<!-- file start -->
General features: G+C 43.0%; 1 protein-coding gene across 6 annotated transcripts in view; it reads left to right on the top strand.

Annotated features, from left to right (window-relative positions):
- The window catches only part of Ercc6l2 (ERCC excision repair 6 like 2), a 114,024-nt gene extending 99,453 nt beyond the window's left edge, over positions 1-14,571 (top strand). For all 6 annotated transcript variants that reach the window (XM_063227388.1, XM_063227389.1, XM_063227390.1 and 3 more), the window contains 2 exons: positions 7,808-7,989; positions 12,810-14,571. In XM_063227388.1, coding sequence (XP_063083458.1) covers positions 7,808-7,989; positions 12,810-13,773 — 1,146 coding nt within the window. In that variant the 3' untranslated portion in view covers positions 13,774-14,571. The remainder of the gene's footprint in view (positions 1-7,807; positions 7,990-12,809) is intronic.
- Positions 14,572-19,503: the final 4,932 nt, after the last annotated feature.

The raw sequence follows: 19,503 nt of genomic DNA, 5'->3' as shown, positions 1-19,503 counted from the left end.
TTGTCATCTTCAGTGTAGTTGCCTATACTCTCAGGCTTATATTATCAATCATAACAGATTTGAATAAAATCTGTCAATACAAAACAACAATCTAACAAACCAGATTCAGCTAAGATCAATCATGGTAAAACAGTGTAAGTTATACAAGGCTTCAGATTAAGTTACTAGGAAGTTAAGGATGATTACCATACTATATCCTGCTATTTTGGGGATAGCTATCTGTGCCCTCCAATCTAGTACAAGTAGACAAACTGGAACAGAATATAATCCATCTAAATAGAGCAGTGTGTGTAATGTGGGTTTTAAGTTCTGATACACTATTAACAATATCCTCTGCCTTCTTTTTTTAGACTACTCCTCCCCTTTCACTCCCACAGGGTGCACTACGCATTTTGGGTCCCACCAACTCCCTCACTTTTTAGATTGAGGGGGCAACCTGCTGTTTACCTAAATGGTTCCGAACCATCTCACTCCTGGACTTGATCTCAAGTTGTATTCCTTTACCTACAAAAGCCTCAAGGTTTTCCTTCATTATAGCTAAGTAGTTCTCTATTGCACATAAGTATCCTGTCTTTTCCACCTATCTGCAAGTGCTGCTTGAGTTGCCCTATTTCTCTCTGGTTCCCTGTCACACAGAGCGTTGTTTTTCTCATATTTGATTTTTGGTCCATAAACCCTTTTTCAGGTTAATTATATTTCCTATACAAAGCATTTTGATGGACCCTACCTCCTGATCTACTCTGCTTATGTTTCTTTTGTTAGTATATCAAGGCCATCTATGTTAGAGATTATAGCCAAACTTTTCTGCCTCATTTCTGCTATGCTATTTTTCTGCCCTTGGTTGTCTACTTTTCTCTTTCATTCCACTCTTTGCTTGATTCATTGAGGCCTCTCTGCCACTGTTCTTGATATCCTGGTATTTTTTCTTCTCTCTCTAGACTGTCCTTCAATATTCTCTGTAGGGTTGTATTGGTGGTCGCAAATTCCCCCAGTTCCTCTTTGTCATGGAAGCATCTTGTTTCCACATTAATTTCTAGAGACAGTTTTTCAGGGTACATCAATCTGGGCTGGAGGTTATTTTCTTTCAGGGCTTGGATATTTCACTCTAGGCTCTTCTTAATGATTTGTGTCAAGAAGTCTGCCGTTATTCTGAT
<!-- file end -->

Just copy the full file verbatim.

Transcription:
General features: G+C 43.0%; 1 protein-coding gene across 6 annotated transcripts in view; it reads left to right on the top strand.

Annotated features, from left to right (window-relative positions):
- The window catches only part of Ercc6l2 (ERCC excision repair 6 like 2), a 114,024-nt gene extending 99,453 nt beyond the window's left edge, over positions 1-14,571 (top strand). For all 6 annotated transcript variants that reach the window (XM_063227388.1, XM_063227389.1, XM_063227390.1 and 3 more), the window contains 2 exons: positions 7,808-7,989; positions 12,810-14,571. In XM_063227388.1, coding sequence (XP_063083458.1) covers positions 7,808-7,989; positions 12,810-13,773 — 1,146 coding nt within the window. In that variant the 3' untranslated portion in view covers positions 13,774-14,571. The remainder of the gene's footprint in view (positions 1-7,807; positions 7,990-12,809) is intronic.
- Positions 14,572-19,503: the final 4,932 nt, after the last annotated feature.

The raw sequence follows: 19,503 nt of genomic DNA, 5'->3' as shown, positions 1-19,503 counted from the left end.
TTGTCATCTTCAGTGTAGTTGCCTATACTCTCAGGCTTATATTATCAATCATAACAGATTTGAATAAAATCTGTCAATACAAAACAACAATCTAACAAACCAGATTCAGCTAAGATCAATCATGGTAAAACAGTGTAAGTTATACAAGGCTTCAGATTAAGTTACTAGGAAGTTAAGGATGATTACCATACTATATCCTGCTATTTTGGGGATAGCTATCTGTGCCCTCCAATCTAGTACAAGTAGACAAACTGGAACAGAATATAATCCATCTAAATAGAGCAGTGTGTGTAATGTGGGTTTTAAGTTCTGATACACTATTAACAATATCCTCTGCCTTCTTTTTTTAGACTACTCCTCCCCTTTCACTCCCACAGGGTGCACTACGCATTTTGGGTCCCACCAACTCCCTCACTTTTTAGATTGAGGGGGCAACCTGCTGTTTACCTAAATGGTTCCGAACCATCTCACTCCTGGACTTGATCTCAAGTTGTATTCCTTTACCTACAAAAGCCTCAAGGTTTTCCTTCATTATAGCTAAGTAGTTCTCTATTGCACATAAGTATCCTGTCTTTTCCACCTATCTGCAAGTGCTGCTTGAGTTGCCCTATTTCTCTCTGGTTCCCTGTCACACAGAGCGTTGTTTTTCTCATATTTGATTTTTGGTCCATAAACCCTTTTTCAGGTTAATTATATTTCCTATACAAAGCATTTTGATGGACCCTACCTCCTGATCTACTCTGCTTATGTTTCTTTTGTTAGTATATCAAGGCCATCTATGTTAGAGATTATAGCCAAACTTTTCTGCCTCATTTCTGCTATGCTATTTTTCTGCCCTTGGTTGTCTACTTTTCTCTTTCATTCCACTCTTTGCTTGATTCATTGAGGCCTCTCTGCCACTGTTCTTGATATCCTGGTATTTTTTCTTCTCTCTCTAGACTGTCCTTCAATATTCTCTGTAGGGTTGTATTGGTGGTCGCAAATTCCCCCAGTTCCTCTTTGTCATGGAAGCATCTTGTTTCCACATTAATTTCTAGAGACAGTTTTTCAGGGTACATCAATCTGGGCTGGAGGTTATTTTCTTTCAGGGCTTGGATATTTCACTCTAGGCTCTTCTTAATGATTTGTGTCAAGAAGTCTGCCGTTATTCTGAT